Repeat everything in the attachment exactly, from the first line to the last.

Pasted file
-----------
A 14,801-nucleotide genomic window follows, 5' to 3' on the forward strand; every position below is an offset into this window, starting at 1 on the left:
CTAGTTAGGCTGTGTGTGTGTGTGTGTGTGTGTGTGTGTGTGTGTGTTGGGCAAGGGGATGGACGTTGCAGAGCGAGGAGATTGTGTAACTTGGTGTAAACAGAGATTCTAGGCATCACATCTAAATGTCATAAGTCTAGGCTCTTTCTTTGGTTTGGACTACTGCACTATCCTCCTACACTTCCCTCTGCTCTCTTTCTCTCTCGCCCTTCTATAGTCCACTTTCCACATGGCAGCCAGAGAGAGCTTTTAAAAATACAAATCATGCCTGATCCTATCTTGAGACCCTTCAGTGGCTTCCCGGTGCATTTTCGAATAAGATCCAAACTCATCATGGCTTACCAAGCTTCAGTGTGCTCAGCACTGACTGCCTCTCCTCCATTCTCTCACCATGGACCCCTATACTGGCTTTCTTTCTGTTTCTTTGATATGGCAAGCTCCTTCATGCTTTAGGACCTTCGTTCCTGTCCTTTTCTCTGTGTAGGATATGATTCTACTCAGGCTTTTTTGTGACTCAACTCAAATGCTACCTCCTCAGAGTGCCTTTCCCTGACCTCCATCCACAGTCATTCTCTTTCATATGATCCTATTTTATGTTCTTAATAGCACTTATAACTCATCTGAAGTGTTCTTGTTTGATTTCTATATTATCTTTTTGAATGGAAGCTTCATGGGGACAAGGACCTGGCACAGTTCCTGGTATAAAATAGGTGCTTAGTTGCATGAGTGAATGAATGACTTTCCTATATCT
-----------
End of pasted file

A 14,801-nucleotide genomic window follows, 5' to 3' on the forward strand; every position below is an offset into this window, starting at 1 on the left:
CTAGTTAGGCTGTGTGTGTGTGTGTGTGTGTGTGTGTGTGTGTGTGTTGGGCAAGGGGATGGACGTTGCAGAGCGAGGAGATTGTGTAACTTGGTGTAAACAGAGATTCTAGGCATCACATCTAAATGTCATAAGTCTAGGCTCTTTCTTTGGTTTGGACTACTGCACTATCCTCCTACACTTCCCTCTGCTCTCTTTCTCTCTCGCCCTTCTATAGTCCACTTTCCACATGGCAGCCAGAGAGAGCTTTTAAAAATACAAATCATGCCTGATCCTATCTTGAGACCCTTCAGTGGCTTCCCGGTGCATTTTCGAATAAGATCCAAACTCATCATGGCTTACCAAGCTTCAGTGTGCTCAGCACTGACTGCCTCTCCTCCATTCTCTCACCATGGACCCCTATACTGGCTTTCTTTCTGTTTCTTTGATATGGCAAGCTCCTTCATGCTTTAGGACCTTCGTTCCTGTCCTTTTCTCTGTGTAGGATATGATTCTACTCAGGCTTTTTTGTGACTCAACTCAAATGCTACCTCCTCAGAGTGCCTTTCCCTGACCTCCATCCACAGTCATTCTCTTTCATATGATCCTATTTTATGTTCTTAATAGCACTTATAACTCATCTGAAGTGTTCTTGTTTGATTTCTATATTATCTTTTTGAATGGAAGCTTCATGGGGACAAGGACCTGGCACAGTTCCTGGTATAAAATAGGTGCTTAGTTGCATGAGTGAATGAATGACTTTCCTATATCT